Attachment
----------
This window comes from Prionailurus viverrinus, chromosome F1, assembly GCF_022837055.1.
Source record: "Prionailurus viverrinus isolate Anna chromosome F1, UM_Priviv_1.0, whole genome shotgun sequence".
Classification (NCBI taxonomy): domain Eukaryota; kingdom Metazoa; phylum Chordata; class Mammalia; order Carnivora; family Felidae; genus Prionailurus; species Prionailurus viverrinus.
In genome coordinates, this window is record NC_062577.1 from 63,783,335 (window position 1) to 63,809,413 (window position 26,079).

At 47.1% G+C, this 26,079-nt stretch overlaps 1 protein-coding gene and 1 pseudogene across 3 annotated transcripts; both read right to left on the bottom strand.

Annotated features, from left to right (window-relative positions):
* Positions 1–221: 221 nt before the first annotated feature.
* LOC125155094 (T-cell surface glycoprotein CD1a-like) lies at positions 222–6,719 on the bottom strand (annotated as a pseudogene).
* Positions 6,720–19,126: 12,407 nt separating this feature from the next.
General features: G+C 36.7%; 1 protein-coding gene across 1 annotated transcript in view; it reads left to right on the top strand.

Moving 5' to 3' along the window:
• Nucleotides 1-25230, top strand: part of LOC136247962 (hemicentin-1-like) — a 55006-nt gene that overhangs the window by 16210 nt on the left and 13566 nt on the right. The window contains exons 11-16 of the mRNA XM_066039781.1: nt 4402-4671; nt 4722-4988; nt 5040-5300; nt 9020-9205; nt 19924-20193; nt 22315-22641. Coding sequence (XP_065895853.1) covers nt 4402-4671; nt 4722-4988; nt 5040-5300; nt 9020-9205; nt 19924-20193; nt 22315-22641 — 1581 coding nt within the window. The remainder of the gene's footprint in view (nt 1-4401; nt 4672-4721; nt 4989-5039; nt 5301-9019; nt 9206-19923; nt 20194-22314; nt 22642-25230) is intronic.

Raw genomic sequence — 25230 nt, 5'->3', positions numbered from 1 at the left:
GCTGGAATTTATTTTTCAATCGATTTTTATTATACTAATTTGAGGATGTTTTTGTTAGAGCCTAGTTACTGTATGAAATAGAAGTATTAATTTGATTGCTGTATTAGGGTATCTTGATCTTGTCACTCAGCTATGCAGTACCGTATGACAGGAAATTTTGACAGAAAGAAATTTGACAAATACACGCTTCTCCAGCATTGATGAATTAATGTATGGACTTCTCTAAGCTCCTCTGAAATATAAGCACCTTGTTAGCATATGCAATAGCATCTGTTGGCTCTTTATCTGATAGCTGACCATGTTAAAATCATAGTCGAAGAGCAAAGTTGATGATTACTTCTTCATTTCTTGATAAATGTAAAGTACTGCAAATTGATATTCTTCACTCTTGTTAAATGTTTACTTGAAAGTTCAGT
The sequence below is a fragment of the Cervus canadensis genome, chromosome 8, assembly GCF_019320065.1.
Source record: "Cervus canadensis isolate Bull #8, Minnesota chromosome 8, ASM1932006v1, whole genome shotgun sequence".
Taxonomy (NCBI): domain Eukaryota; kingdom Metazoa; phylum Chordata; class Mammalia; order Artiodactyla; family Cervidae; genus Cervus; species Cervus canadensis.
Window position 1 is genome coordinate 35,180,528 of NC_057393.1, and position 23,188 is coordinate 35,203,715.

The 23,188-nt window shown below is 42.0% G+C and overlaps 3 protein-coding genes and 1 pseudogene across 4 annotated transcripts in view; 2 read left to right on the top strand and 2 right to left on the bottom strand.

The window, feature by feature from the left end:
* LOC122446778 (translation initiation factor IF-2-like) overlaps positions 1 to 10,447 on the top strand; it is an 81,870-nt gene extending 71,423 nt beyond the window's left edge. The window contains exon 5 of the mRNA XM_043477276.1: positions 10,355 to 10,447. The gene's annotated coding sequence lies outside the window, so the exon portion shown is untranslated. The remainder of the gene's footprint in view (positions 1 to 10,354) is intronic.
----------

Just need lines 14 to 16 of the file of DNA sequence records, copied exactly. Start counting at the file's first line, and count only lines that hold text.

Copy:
GCTGGAATTTATTTTTCAATCGATTTTTATTATACTAATTTGAGGATGTTTTTGTTAGAGCCTAGTTACTGTATGAAATAGAAGTATTAATTTGATTGCTGTATTAGGGTATCTTGATCTTGTCACTCAGCTATGCAGTACCGTATGACAGGAAATTTTGACAGAAAGAAATTTGACAAATACACGCTTCTCCAGCATTGATGAATTAATGTATGGACTTCTCTAAGCTCCTCTGAAATATAAGCACCTTGTTAGCATATGCAATAGCATCTGTTGGCTCTTTATCTGATAGCTGACCATGTTAAAATCATAGTCGAAGAGCAAAGTTGATGATTACTTCTTCATTTCTTGATAAATGTAAAGTACTGCAAATTGATATTCTTCACTCTTGTTAAATGTTTACTTGAAAGTTCAGT
The sequence below is a fragment of the Cervus canadensis genome, chromosome 8, assembly GCF_019320065.1.
Source record: "Cervus canadensis isolate Bull #8, Minnesota chromosome 8, ASM1932006v1, whole genome shotgun sequence".